Setting up a home studio these days is easier than ever. In fact, for under $400 you can have your own recording studio right in your bedroom. You don’t have to spend thousands of dollars on hi-end equipment just because the industry has changed significantly in the past 15 years. The expensive gear that produced the top-hits 20 years ago is nowhere as good as today’s rigs that come at very reasonable prices.
Ok, to get things going I will outline all the necessary equipment you need to record your tracks straight away.
Perhaps the one thing you should never ever skip is the audio interface. The audio interface is a device that plugs into the USB port of your computer and put simply it transforms the analog sounds into digital. Nowadays most audio interfaces have built-in preamps so you don’t have to spend on additional gear. What you have to do is plug in your mic, guitar, synth or whatever other instruments you like to your audio interface and hit the REC button your recording software. As simple as that. What is even better is that some interfaces come with recording programs, which can save you some bucks. A good option for just under $100 is the Focusrite Scarlett Solo. It has one XLR and one LINE IN plugin along with a headphones output. Of course, there are many alternatives available on the market but if you are just starting out the Scarlett Solo would do just great.
Obviously, if you want to record good quality tracks, you would need a proper mic. Since I know you are on a budget, I recommend you get yourself a condenser microphone because it captures the sounds beautifully. Want to record an acoustic guitar? Just put it in front of your six-string. Drums? Yep, set your condenser mic above your drums and start jamming? Electric guitar? No, problem. Your condenser microphone will capture your sound when you put in front of your amp. I assume that you would like to do some singing so I have to inform you that a proper condenser mic would do the trick with class. There is one microphone you will fall in love it. Samson C01 is rock solid, top-quality mic that is just below $80 bucks. Go for it, you won’t regret it. For comfort, you would like a mic stand, so you would have your mic standing wherever you need it. Also, consider getting a pop-filter. It may sound unnecessary but without it, your voice will sound unprofessional with all these popping sounds.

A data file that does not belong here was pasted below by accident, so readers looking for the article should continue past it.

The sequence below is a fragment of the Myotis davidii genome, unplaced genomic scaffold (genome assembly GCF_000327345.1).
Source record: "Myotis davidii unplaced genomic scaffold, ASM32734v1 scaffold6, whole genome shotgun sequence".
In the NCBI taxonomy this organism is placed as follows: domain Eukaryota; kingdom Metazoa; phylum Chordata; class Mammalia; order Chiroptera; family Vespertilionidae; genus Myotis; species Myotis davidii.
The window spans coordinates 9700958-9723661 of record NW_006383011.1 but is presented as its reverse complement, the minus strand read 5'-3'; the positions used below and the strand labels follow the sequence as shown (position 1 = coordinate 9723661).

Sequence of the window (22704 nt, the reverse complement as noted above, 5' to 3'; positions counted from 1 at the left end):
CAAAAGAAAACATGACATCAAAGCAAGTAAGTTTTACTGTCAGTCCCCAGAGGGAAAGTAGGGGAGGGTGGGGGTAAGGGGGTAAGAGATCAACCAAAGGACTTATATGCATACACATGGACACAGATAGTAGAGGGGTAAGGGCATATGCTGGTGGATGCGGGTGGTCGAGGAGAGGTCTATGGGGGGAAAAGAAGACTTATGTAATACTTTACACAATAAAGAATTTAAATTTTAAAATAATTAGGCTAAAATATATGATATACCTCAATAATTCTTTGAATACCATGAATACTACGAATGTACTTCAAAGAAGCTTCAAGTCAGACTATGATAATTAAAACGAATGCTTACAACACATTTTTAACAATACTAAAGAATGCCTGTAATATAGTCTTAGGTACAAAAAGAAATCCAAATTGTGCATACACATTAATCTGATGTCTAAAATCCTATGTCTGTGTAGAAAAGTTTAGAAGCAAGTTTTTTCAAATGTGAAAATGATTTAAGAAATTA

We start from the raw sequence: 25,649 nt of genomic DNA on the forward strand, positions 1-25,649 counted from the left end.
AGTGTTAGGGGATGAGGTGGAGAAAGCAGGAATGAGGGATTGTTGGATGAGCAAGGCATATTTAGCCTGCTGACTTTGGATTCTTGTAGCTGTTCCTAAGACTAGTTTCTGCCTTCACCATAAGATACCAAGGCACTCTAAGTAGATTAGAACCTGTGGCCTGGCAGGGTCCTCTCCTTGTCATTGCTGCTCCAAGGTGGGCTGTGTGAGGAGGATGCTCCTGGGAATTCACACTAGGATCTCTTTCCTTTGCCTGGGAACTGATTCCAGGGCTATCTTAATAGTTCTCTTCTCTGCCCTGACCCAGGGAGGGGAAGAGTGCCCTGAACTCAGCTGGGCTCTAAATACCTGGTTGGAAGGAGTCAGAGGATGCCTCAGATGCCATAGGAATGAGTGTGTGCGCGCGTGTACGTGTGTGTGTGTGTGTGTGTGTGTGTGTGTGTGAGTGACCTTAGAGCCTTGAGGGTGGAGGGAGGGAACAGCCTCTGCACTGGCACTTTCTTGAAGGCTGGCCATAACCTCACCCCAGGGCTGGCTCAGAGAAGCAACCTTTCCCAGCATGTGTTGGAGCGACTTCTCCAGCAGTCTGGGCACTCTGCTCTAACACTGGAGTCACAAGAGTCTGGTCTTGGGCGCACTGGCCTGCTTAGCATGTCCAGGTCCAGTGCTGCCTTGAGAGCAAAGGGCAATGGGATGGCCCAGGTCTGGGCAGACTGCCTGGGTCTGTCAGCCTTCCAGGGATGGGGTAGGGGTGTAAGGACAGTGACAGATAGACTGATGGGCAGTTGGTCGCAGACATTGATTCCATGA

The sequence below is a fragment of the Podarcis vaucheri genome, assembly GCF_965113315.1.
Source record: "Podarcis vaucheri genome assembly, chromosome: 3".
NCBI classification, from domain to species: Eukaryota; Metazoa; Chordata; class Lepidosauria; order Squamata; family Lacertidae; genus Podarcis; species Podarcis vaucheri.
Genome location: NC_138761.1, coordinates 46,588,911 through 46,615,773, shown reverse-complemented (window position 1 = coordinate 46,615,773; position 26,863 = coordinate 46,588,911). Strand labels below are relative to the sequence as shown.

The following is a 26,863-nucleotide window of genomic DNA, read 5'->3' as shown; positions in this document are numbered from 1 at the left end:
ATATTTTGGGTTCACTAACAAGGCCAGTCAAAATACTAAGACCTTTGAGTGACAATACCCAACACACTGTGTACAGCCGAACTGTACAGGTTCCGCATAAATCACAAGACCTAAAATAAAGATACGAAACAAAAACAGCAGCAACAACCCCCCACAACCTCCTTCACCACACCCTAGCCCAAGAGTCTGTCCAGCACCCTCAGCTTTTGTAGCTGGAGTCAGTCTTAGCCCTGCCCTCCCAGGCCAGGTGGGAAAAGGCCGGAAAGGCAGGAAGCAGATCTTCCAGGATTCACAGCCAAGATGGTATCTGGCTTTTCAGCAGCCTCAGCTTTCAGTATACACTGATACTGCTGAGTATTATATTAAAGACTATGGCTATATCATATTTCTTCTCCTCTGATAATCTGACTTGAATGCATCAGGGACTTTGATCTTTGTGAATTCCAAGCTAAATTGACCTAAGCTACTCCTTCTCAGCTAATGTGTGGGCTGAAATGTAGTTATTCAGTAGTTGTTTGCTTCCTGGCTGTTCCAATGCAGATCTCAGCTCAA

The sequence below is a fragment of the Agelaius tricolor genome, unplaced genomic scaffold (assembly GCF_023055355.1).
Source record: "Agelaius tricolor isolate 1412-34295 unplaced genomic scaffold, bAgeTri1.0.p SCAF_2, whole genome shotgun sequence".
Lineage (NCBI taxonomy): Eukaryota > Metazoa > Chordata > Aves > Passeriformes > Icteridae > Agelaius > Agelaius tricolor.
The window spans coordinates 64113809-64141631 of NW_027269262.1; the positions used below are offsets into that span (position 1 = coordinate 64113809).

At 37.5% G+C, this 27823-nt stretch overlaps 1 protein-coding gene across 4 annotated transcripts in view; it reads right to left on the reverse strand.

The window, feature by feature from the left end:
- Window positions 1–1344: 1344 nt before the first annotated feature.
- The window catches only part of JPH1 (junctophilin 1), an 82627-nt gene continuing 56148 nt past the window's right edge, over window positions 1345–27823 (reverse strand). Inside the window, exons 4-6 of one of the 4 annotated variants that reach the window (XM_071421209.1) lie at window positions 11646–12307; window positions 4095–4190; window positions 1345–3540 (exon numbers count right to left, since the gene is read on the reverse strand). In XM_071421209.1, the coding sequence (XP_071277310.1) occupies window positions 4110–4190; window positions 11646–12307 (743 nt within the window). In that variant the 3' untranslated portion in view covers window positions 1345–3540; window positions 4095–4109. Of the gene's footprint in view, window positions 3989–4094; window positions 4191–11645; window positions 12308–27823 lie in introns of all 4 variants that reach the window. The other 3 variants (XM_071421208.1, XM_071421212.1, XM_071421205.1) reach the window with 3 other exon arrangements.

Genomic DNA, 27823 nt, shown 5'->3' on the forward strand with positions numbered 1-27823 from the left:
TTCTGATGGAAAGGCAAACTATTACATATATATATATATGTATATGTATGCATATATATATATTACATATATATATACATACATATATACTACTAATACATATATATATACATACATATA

Many of you might want to go straight for professional studio monitors but well, what happens when inspiration strikes you at midnight? Your neighbors would most likely hate you for playing the same chorus over and over again. This is why you can screw them and just have a good pair of headphones. Plus, headphones are much cheaper and they produce the same sound quality. Perhaps one of the most preferred headphones among home studio performers is the KRK KNS6400. If you think they are not good enough for you, go for their bigger brother the KRK KNS8400. Trust me, you don’t need fancy monitors. Period.
Midi keyboard (optional)
In case you’d like to record drum or synth or whatever samples, it’s not a bad idea to invest in a midi controller. The AKAI LPK 25 is super useful and super cheap. It has a software, which you can use to explore and lay different sounds and it connects straight to your PC via USB. Moreover, it is quite handy and simple. You can just slide it into your bag and go to your friends to jam over. And my favorite thing about this Midi keyboard is that it doesn’t require power cables. The USB takes care of that.
Basically, that’s it, folks. If you have have any recomendations share them in the comments.